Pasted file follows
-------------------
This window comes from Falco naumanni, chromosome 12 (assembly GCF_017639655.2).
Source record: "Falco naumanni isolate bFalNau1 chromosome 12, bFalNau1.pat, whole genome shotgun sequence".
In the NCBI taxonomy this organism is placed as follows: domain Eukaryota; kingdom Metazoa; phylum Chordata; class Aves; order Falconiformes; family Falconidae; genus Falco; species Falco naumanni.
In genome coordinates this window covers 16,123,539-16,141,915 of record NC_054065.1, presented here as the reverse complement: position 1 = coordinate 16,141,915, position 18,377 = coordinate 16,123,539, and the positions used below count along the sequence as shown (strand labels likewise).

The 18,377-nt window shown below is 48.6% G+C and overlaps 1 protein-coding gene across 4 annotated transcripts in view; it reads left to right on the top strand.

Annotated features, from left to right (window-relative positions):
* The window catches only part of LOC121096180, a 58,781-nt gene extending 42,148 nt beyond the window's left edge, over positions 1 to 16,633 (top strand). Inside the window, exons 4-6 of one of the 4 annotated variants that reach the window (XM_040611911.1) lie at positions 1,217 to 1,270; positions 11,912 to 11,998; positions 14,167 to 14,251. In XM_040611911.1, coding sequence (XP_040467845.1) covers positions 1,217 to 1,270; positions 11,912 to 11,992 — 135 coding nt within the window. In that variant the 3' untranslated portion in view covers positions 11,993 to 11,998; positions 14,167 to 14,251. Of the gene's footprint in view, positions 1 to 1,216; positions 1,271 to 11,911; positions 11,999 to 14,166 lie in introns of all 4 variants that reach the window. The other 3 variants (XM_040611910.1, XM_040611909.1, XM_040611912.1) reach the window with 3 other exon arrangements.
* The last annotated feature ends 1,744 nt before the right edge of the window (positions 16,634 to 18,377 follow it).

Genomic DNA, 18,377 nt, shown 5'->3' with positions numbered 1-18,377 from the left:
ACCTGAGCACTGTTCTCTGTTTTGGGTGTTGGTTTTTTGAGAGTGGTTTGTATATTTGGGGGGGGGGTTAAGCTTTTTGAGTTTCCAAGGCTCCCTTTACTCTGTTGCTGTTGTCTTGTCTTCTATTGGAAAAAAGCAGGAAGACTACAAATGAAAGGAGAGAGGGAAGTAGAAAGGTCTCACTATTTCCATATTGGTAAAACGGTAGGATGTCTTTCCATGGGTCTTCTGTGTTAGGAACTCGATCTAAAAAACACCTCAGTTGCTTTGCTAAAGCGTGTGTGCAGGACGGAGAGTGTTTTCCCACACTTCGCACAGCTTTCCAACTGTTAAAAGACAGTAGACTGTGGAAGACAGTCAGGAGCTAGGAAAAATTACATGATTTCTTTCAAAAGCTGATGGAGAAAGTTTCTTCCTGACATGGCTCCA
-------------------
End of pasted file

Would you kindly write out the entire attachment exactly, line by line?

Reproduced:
This window comes from Falco naumanni, chromosome 12 (assembly GCF_017639655.2).
Source record: "Falco naumanni isolate bFalNau1 chromosome 12, bFalNau1.pat, whole genome shotgun sequence".
In the NCBI taxonomy this organism is placed as follows: domain Eukaryota; kingdom Metazoa; phylum Chordata; class Aves; order Falconiformes; family Falconidae; genus Falco; species Falco naumanni.
In genome coordinates this window covers 16,123,539-16,141,915 of record NC_054065.1, presented here as the reverse complement: position 1 = coordinate 16,141,915, position 18,377 = coordinate 16,123,539, and the positions used below count along the sequence as shown (strand labels likewise).

The 18,377-nt window shown below is 48.6% G+C and overlaps 1 protein-coding gene across 4 annotated transcripts in view; it reads left to right on the top strand.

Annotated features, from left to right (window-relative positions):
* The window catches only part of LOC121096180, a 58,781-nt gene extending 42,148 nt beyond the window's left edge, over positions 1 to 16,633 (top strand). Inside the window, exons 4-6 of one of the 4 annotated variants that reach the window (XM_040611911.1) lie at positions 1,217 to 1,270; positions 11,912 to 11,998; positions 14,167 to 14,251. In XM_040611911.1, coding sequence (XP_040467845.1) covers positions 1,217 to 1,270; positions 11,912 to 11,992 — 135 coding nt within the window. In that variant the 3' untranslated portion in view covers positions 11,993 to 11,998; positions 14,167 to 14,251. Of the gene's footprint in view, positions 1 to 1,216; positions 1,271 to 11,911; positions 11,999 to 14,166 lie in introns of all 4 variants that reach the window. The other 3 variants (XM_040611910.1, XM_040611909.1, XM_040611912.1) reach the window with 3 other exon arrangements.
* The last annotated feature ends 1,744 nt before the right edge of the window (positions 16,634 to 18,377 follow it).

Genomic DNA, 18,377 nt, shown 5'->3' with positions numbered 1-18,377 from the left:
ACCTGAGCACTGTTCTCTGTTTTGGGTGTTGGTTTTTTGAGAGTGGTTTGTATATTTGGGGGGGGGGTTAAGCTTTTTGAGTTTCCAAGGCTCCCTTTACTCTGTTGCTGTTGTCTTGTCTTCTATTGGAAAAAAGCAGGAAGACTACAAATGAAAGGAGAGAGGGAAGTAGAAAGGTCTCACTATTTCCATATTGGTAAAACGGTAGGATGTCTTTCCATGGGTCTTCTGTGTTAGGAACTCGATCTAAAAAACACCTCAGTTGCTTTGCTAAAGCGTGTGTGCAGGACGGAGAGTGTTTTCCCACACTTCGCACAGCTTTCCAACTGTTAAAAGACAGTAGACTGTGGAAGACAGTCAGGAGCTAGGAAAAATTACATGATTTCTTTCAAAAGCTGATGGAGAAAGTTTCTTCCTGACATGGCTCCA